January 3 – January 4, 2017.
To visit White Sands we stayed at the Oliver Lee campground ten miles south of Alamogordo, NM. The campground itself is interesting. It is at the base of Dog Canyon, where water flows year round. There is 4,000 year old evidence of visits by Native Americans. And the canyon was used as a base by raiding Apache parties until the 1870â€™s. We walked a short bit of the trail that leads up the canyon.
The next day we went to the White Sands National Monument. The story here started over 300 million years ago, when Pangea was the Earthâ€™s only continent. This area was under the Permean Sea. When the sea receded, layers of gypsum were left behind. Over time the land rose, mountains pushed up, and water from rain and snow dissolved the gypsum. The gypsum drained down to shallow Lake Lucerno, where it formed into soft, yellow selenite crystals. The weather eventually breaks these crystals down into white sand. The prevailing southwest winds blow the sand into a unique snow-white, 275 square mile desert. The desert itself is only 7 to 10 thousand years old, so the first human visitors here may have seen some of the huge dunes forming.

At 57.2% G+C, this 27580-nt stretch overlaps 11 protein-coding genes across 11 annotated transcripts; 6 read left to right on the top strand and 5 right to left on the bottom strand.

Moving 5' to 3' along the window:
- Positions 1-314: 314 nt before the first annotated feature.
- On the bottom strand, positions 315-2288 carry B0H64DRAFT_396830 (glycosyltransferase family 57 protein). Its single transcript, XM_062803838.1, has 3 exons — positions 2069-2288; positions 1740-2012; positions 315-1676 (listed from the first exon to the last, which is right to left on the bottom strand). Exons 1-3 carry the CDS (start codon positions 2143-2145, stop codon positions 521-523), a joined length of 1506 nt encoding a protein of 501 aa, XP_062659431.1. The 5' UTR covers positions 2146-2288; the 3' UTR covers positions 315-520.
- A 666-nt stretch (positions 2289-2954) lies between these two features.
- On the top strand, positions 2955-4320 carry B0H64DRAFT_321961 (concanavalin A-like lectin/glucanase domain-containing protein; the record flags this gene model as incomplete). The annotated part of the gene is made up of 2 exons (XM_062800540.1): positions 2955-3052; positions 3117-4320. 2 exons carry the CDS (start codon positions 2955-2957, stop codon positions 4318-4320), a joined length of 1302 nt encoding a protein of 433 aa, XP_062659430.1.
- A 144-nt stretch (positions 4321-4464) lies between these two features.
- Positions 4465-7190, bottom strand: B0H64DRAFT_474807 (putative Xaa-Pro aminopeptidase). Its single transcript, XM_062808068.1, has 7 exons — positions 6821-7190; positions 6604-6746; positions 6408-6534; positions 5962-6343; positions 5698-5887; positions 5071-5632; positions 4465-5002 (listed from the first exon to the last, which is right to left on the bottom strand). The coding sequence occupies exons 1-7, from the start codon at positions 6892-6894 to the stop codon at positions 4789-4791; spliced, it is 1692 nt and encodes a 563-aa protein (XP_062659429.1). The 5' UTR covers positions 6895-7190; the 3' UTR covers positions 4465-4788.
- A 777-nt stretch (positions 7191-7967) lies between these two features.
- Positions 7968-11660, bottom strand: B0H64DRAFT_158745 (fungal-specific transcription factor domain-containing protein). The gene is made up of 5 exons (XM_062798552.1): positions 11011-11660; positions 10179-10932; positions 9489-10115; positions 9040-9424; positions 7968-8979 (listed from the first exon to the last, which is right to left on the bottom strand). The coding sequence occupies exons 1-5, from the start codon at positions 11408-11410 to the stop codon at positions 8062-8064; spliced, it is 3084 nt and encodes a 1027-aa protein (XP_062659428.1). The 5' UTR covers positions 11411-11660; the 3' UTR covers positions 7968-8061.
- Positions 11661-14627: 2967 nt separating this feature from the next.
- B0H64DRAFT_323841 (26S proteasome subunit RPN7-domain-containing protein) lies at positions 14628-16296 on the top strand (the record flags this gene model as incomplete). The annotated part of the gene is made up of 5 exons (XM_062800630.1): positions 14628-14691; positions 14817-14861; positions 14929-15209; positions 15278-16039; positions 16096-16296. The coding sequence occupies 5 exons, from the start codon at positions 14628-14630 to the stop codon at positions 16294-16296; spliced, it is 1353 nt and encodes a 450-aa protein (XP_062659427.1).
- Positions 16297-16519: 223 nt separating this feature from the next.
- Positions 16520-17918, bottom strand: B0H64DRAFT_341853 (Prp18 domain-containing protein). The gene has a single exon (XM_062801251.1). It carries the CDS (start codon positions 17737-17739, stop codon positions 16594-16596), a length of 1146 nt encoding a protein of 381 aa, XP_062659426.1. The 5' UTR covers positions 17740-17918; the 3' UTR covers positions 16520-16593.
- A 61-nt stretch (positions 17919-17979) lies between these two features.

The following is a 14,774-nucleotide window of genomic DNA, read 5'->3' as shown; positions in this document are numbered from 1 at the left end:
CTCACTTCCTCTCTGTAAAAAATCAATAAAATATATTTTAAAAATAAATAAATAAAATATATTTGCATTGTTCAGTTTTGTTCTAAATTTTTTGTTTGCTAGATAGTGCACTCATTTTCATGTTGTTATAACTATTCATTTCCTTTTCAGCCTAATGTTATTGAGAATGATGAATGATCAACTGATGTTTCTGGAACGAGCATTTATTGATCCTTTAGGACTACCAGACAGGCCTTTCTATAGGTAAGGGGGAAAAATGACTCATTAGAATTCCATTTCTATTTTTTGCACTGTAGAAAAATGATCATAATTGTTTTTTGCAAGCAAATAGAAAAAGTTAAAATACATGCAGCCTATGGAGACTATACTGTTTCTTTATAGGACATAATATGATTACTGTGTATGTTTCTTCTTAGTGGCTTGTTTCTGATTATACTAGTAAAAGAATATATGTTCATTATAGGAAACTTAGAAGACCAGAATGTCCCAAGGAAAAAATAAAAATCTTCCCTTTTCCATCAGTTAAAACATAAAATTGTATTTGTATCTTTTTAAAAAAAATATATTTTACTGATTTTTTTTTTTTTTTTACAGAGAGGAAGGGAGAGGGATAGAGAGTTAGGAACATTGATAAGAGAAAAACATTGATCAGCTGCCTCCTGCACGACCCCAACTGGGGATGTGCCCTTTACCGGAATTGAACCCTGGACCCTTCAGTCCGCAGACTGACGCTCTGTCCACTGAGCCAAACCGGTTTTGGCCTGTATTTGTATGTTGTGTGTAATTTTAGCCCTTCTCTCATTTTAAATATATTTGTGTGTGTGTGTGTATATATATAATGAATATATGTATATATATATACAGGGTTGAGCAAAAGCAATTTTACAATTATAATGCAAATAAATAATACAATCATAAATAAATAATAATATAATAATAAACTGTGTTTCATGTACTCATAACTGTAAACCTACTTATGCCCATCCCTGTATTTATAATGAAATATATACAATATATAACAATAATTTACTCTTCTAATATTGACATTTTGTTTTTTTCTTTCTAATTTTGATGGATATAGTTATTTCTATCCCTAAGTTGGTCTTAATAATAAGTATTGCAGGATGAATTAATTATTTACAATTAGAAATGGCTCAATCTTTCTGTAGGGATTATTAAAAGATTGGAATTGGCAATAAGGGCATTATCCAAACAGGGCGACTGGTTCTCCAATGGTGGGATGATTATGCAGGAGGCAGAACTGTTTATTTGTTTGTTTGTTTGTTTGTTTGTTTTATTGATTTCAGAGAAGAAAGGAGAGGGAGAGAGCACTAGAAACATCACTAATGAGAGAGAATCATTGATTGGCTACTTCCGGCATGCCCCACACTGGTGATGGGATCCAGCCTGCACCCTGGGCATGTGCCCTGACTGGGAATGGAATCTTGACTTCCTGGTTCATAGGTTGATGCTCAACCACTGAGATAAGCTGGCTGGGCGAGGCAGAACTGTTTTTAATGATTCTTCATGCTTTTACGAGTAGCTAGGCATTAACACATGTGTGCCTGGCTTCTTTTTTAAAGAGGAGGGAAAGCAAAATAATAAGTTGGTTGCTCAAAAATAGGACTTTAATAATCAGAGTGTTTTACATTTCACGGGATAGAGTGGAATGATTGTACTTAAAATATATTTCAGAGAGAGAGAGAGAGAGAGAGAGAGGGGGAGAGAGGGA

The dunes are in constant motion. The plants here must survive one of two ways: grow and reproduce quickly, or grow tall enough to reach sunlight when the dune rises around you. And the animals? In the short time this desert has existed, natural selection has favored mice, lizards, and some 30 species of moths who are whiter than their kin outside the desert.
**** All pics are click to enlarge.